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When I signed up to study in London during the summer, I hardly thought of how I would feel upon returning home. Never once did it cross my mind that I would actually miss the place I visited, as traveling has always seemed like a fleeting thing that never lasts longer than a few weeks.

Though I was hit with the homesickness that creeps up on you while you try to sleep, by the end of my trip, London was a very homey place to be. The first week away, I was dying to come home and sent many desperate texts to my parents, just on the off chance they could transport me back to Texas.

Once I learned the subway system and made some friends, however, London became an exciting entity for me to explore. The second and third weeks were absolute blurs; rushing back to places we had already been for one final glance, last-minute shopping, five-second eye contact with well-dressed English chaps on the street.

By the end of the third week I felt that I had been living there as any other citizen and was packing to come home at the end of a semester.

Though the trip was filled with monumental sights and plenty of Shakespeare references, what I find myself missing the most is the intimacy of what the city has to offer. The streets are beyond crowded, but each person has an entirely private world they live in.

The beauty of a city like London is the kinship one can feel with a stranger upon looking at sculptures in museums, as well as the solitude of riding the escalator out of the Underground. Now that I am back in the states, my study abroad experience feels like an almost-forgotten fever dream that stays with me throughout each day. Time has not stopped for my longing to eventually return to London.

Between class scheduling issues and getting ready to move into a new apartment, I’m up to my neck in double checking and opening myself up to the idea of living alone for the first time.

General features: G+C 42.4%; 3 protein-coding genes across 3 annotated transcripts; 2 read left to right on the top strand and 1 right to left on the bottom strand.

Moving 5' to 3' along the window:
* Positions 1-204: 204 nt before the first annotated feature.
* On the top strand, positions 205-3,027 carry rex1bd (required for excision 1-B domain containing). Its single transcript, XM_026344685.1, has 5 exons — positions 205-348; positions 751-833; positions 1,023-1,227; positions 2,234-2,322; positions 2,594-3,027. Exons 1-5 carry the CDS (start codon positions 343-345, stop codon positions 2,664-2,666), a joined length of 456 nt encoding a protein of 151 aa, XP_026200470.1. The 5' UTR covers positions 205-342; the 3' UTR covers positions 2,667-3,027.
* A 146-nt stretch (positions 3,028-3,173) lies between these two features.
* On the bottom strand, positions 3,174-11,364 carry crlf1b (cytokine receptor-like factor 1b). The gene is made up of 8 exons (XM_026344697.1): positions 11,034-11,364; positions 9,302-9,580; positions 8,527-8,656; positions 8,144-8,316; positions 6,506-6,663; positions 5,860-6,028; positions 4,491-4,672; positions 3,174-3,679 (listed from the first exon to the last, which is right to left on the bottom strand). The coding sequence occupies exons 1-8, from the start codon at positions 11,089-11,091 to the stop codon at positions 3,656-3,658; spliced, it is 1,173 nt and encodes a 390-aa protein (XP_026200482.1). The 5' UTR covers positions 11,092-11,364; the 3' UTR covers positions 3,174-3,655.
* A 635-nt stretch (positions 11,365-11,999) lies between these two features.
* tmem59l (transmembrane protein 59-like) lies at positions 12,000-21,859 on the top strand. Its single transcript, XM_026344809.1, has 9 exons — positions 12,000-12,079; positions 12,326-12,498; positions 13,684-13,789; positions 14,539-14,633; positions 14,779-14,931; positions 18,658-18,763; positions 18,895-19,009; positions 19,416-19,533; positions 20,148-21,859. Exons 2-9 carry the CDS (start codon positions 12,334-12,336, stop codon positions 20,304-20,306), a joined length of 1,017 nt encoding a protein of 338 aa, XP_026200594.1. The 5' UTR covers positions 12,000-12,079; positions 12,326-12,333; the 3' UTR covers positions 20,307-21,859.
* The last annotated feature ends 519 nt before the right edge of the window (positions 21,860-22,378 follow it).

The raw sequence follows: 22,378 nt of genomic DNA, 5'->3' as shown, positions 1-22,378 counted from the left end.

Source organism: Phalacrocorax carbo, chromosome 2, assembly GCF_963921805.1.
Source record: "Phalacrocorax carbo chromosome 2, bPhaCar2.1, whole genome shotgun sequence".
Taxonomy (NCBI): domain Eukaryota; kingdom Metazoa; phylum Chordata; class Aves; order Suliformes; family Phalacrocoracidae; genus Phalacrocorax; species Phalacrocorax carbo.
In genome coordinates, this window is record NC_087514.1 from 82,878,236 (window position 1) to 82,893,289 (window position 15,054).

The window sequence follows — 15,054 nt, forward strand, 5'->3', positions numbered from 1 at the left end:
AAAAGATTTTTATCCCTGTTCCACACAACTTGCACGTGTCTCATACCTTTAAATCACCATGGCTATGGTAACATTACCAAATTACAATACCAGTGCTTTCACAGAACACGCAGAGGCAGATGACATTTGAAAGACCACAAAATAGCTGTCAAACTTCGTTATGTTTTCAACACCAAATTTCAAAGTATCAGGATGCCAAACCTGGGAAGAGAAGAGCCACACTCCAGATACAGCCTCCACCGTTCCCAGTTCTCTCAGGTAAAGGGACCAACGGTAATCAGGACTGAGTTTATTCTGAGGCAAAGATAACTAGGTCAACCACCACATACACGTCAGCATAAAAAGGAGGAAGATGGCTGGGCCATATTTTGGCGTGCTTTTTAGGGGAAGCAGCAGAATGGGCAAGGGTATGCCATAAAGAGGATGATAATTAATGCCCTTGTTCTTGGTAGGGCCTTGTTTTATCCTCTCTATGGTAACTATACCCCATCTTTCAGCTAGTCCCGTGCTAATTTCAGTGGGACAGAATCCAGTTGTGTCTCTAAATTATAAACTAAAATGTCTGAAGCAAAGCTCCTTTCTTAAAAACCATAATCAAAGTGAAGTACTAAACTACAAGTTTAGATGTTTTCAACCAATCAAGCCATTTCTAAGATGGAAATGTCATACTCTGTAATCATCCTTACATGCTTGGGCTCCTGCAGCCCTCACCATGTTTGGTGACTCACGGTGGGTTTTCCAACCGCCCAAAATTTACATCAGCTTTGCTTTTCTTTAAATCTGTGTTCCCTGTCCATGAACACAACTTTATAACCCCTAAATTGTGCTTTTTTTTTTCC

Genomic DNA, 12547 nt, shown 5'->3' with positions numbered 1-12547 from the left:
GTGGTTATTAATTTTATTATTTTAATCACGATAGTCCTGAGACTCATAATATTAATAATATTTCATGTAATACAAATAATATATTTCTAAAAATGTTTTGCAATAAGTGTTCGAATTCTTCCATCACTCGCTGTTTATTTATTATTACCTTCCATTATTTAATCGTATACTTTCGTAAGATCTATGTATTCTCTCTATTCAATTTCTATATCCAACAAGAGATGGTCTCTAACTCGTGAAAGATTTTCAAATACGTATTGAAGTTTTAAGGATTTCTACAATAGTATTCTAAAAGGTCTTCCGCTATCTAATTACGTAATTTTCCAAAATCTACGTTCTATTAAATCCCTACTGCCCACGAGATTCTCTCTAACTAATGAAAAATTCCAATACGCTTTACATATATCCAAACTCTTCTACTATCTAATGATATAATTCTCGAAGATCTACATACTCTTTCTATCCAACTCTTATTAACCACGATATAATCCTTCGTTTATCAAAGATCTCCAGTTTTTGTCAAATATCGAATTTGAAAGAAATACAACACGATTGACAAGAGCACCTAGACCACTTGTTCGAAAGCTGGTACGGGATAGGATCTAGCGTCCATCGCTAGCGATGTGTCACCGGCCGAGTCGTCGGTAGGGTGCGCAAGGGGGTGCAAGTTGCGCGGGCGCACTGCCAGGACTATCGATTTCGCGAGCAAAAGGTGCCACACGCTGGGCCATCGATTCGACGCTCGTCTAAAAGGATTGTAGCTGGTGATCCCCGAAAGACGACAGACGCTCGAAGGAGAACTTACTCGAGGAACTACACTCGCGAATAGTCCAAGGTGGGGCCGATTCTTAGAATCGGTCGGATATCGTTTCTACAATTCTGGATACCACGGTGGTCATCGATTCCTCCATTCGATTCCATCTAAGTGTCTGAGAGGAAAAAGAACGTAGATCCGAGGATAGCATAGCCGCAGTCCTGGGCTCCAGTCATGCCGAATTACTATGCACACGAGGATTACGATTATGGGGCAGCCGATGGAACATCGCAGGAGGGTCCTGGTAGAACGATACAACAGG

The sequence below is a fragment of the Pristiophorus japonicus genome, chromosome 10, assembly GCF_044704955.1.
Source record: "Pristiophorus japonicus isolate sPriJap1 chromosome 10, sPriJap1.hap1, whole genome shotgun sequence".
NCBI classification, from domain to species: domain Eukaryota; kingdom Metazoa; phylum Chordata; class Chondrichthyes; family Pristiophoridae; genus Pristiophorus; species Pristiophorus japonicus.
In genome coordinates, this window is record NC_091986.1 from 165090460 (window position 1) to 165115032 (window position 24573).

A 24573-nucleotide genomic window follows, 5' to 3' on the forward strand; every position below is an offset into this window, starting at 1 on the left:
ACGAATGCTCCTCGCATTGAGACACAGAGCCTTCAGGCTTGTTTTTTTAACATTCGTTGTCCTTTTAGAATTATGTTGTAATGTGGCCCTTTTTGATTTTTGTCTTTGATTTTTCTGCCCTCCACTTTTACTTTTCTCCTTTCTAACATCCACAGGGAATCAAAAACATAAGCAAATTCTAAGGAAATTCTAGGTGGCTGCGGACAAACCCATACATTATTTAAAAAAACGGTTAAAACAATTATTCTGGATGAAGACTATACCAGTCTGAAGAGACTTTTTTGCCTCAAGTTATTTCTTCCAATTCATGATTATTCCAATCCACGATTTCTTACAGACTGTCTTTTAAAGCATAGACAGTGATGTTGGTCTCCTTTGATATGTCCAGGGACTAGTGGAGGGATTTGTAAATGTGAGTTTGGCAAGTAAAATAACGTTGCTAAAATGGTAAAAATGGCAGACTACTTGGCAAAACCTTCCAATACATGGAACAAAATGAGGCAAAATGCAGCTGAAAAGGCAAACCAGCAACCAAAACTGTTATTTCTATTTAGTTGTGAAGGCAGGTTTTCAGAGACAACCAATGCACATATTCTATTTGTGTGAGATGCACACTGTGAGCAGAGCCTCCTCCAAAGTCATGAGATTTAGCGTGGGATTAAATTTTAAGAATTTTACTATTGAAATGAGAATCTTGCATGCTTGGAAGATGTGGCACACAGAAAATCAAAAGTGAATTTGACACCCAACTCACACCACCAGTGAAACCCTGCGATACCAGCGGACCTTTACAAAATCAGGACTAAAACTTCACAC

While I’m not going to use my newfound situation to make music with my pots and pans into the night, I will be met with a sense of new freedom in having a place all to myself. Though I am not quite a senior, I feel that this semester is the dawn of my own personal senior-like status.

Although living alone and living with one roommate or more can all be hectic in their own ways, I think it’s important to treat each new task as something to be dealt with head-on. I, personally, have been known in some circles to concentrate too much on the negative outcome of things, but being out of the country taught me to roll with certain punches life may throw. When things became hard to deal with (for example; London’s heat wave, tiny dorm rooms, ten people to two showers,) I couldn’t simply avoid the issues but find the small joys in problematic situations.

This mentality can be helpful in any facet of life, but especially when it comes to school. We, as students, learn to deal with many things throughout our time here. We become independent in different ways and must remind ourselves of that.

Whether this semester brings you fresh conditions to chew on or you find yourself dealing with the same stresses you’ve always struggled with as a college student, try to take deep breaths. If London taught me anything, it’s that I can’t control the weather.

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